For more information about The Cottage School visit, http://www.thecottageschool.net.

The Cottage School Summer Program – Argentina

During week #2 of our Spanish Immersion Summer Program, the children learned about Argentina.

Starting at 9:30am and ending at 12:30 pm, each day is divided into two parts :  1 hr. 30 min for Spanish language immersion, where children learn about the country of study: its geography, people, traditions, food, music, and dances, and 1 hr. 30 min. for art, inspired by that particular country.

One of the highlights this week was making Paper Mache Masks for the Carnivals in Gualeguaychú! And, of course, the children have been loving our early morning Zumba class taught by teacher Juana!

We end each week with a traditional food from the country that we are exploring. This week, we made a sweet Argentinian favorite, Alfajorcitos de maicena and the children LOVED them! Scroll down below the photos and video for our recipe if you’d like to make them at home.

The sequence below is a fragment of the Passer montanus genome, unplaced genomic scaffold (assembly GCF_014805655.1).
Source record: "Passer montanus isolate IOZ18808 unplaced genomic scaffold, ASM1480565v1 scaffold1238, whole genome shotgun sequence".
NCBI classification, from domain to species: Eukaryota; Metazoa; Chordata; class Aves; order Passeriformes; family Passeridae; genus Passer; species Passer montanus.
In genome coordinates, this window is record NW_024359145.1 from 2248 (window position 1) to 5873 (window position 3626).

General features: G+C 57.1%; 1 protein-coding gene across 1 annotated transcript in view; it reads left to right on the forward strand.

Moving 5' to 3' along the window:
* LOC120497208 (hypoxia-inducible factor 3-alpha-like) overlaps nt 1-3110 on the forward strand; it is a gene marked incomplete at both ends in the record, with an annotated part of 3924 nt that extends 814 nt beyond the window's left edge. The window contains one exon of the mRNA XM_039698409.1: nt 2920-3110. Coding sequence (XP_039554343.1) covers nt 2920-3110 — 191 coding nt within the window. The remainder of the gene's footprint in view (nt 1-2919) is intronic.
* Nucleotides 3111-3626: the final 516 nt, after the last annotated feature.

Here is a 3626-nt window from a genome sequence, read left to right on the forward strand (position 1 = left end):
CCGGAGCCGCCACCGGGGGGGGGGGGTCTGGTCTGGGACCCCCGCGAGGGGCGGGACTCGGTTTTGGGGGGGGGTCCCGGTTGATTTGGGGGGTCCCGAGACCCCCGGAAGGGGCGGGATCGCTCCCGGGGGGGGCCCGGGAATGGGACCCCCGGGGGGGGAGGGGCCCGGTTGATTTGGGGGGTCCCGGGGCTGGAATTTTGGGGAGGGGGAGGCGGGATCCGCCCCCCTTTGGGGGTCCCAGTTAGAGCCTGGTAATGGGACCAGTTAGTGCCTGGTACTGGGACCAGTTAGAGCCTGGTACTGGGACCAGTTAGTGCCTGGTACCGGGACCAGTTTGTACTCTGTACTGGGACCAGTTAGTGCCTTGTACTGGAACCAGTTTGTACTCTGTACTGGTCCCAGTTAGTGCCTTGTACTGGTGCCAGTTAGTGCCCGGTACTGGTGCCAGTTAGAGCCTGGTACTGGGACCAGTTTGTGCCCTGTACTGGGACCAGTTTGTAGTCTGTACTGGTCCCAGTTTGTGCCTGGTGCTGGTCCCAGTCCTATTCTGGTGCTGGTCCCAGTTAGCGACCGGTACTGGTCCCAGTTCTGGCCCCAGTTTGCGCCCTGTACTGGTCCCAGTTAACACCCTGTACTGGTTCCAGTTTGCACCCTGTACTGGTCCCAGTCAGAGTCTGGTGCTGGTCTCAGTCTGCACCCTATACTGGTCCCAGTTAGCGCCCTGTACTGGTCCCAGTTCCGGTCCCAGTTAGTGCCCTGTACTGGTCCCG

Here are some photos and videos of the week :
New Jersey Alternative Elementary School

Alfajorcitos de maicena
 
  • 100 grams of unsalted butter (1 stick)
  • 1 egg
  •  1 yolk
  •  3/4 cup of sugar
  • 2 tsp. of vanilla
  • 1 cup of flour
  • 1 cup of corn starch
  • 1/2 tsp. of baking soda
  • Dulce de leche
  •  Coconut (optional)
1. Mix the dry and wet ingredients thoroughly.
2. Place dough in plastic wrap/bag and refrigerate for two hours.
3. Roll dough flat and cut into small circles.
4. Bake at 350 for about 10 minutes.
5. Let cookies cool, spread a teaspoon of dulce de leche to flat surface of one cookie and flatten with another cookie to make a “sandwich.”
6. If desired, roll the dulce de leche part of the alfajorcito in coconut
Enjoy!!!

 

To learn more about The Cottage School, visit www.thecottageschool.net